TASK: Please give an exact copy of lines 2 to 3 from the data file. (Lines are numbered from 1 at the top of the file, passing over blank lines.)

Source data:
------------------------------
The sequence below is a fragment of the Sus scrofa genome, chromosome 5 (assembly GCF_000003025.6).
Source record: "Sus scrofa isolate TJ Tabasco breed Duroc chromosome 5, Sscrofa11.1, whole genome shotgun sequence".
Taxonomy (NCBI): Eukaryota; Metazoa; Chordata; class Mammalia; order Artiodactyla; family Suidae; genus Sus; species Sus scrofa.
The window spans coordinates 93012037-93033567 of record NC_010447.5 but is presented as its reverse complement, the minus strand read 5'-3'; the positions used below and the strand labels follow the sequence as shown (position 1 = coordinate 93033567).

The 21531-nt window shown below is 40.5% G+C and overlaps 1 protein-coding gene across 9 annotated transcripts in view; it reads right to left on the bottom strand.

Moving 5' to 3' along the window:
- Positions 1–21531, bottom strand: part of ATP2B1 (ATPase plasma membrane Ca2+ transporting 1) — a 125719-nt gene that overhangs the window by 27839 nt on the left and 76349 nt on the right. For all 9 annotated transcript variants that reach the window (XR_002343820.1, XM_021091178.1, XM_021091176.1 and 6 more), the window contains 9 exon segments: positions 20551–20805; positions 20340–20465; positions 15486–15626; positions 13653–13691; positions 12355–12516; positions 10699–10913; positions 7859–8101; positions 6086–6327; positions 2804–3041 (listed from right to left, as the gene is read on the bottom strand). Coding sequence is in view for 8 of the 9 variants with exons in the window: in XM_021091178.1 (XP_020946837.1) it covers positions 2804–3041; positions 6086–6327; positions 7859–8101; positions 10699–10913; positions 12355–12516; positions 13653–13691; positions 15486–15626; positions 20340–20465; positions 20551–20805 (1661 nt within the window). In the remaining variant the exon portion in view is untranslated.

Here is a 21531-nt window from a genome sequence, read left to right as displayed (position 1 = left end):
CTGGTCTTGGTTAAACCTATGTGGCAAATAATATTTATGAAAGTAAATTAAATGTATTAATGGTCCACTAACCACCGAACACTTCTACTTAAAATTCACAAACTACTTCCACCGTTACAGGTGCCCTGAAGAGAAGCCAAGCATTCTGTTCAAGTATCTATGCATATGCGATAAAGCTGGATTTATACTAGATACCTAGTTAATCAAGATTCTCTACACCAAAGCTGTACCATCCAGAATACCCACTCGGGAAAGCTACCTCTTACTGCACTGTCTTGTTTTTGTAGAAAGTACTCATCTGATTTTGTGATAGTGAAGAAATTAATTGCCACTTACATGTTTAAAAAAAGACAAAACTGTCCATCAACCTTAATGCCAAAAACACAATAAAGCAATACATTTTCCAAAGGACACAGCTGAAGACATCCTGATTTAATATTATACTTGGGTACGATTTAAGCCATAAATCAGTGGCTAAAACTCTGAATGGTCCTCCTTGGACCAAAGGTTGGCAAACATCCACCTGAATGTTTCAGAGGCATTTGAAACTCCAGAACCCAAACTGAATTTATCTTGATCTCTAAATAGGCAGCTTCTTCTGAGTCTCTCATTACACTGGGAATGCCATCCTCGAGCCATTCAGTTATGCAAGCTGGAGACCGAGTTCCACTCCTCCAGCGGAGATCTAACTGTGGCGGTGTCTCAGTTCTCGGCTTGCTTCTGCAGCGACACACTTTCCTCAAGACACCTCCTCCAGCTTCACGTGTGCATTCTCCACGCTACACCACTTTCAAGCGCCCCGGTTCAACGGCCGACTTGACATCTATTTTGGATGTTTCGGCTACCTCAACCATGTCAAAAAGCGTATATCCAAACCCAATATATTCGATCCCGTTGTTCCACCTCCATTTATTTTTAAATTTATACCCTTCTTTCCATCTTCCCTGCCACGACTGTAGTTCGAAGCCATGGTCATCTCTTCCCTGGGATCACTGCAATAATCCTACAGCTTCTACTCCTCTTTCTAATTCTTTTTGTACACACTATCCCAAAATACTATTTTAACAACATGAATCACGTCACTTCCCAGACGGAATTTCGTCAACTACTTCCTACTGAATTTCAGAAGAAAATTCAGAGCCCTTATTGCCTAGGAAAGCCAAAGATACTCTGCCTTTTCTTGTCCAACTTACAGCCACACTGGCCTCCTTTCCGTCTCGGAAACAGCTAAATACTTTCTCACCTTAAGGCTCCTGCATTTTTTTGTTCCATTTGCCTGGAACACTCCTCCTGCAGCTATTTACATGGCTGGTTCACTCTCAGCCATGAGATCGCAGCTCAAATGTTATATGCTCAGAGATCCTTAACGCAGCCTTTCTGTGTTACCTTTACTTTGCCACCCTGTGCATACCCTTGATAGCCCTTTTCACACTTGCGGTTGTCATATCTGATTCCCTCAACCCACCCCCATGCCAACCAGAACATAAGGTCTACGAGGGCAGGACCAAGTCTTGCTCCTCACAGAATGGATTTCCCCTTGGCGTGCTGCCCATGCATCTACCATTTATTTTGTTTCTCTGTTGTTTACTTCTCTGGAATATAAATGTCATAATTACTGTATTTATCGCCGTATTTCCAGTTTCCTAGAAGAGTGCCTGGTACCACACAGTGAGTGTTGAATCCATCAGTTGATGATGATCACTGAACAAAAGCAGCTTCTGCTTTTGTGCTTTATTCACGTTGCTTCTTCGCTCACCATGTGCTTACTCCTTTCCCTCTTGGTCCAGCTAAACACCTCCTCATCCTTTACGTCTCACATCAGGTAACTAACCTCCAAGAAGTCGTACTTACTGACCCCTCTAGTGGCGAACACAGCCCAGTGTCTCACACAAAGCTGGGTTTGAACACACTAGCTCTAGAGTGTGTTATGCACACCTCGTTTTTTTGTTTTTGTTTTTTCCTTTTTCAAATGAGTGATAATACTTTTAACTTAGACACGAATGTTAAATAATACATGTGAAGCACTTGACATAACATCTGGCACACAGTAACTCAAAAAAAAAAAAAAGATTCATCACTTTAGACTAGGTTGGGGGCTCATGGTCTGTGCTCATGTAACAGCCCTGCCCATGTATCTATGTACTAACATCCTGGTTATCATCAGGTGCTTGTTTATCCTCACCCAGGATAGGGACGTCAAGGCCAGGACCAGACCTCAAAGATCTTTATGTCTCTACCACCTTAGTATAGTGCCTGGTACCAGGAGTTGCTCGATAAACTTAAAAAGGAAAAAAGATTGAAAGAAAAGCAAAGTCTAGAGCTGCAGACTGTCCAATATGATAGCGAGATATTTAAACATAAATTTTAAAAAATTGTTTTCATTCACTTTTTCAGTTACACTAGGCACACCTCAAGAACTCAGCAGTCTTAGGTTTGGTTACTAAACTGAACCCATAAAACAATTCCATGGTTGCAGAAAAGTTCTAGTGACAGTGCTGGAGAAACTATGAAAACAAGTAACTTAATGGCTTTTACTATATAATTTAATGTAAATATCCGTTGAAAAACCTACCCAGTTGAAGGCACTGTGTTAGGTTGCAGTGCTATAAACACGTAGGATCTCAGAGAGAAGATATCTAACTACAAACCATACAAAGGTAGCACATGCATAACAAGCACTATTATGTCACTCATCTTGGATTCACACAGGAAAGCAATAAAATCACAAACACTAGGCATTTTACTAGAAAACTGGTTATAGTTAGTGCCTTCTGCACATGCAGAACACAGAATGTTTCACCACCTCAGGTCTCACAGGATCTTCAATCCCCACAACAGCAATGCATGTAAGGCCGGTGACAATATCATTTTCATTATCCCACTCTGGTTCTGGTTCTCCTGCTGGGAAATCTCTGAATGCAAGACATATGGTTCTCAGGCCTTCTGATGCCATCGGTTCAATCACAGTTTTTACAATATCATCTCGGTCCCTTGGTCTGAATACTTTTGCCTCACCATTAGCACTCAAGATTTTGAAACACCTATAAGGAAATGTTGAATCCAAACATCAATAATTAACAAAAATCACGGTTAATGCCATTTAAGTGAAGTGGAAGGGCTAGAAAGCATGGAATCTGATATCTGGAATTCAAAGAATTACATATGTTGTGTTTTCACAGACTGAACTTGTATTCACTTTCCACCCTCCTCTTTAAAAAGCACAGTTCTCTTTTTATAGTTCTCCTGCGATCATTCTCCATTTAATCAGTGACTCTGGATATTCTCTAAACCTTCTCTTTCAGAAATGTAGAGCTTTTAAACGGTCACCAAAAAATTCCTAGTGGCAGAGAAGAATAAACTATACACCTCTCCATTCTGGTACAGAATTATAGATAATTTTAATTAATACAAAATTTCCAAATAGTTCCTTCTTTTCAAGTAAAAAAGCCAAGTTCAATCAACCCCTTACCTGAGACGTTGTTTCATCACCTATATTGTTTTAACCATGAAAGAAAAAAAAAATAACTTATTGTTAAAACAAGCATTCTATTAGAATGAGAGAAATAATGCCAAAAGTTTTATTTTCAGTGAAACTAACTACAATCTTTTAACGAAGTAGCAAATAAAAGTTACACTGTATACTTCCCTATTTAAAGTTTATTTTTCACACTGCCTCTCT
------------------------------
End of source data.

Source record: "Sus scrofa isolate TJ Tabasco breed Duroc chromosome 5, Sscrofa11.1, whole genome shotgun sequence".
Taxonomy (NCBI): Eukaryota; Metazoa; Chordata; class Mammalia; order Artiodactyla; family Suidae; genus Sus; species Sus scrofa.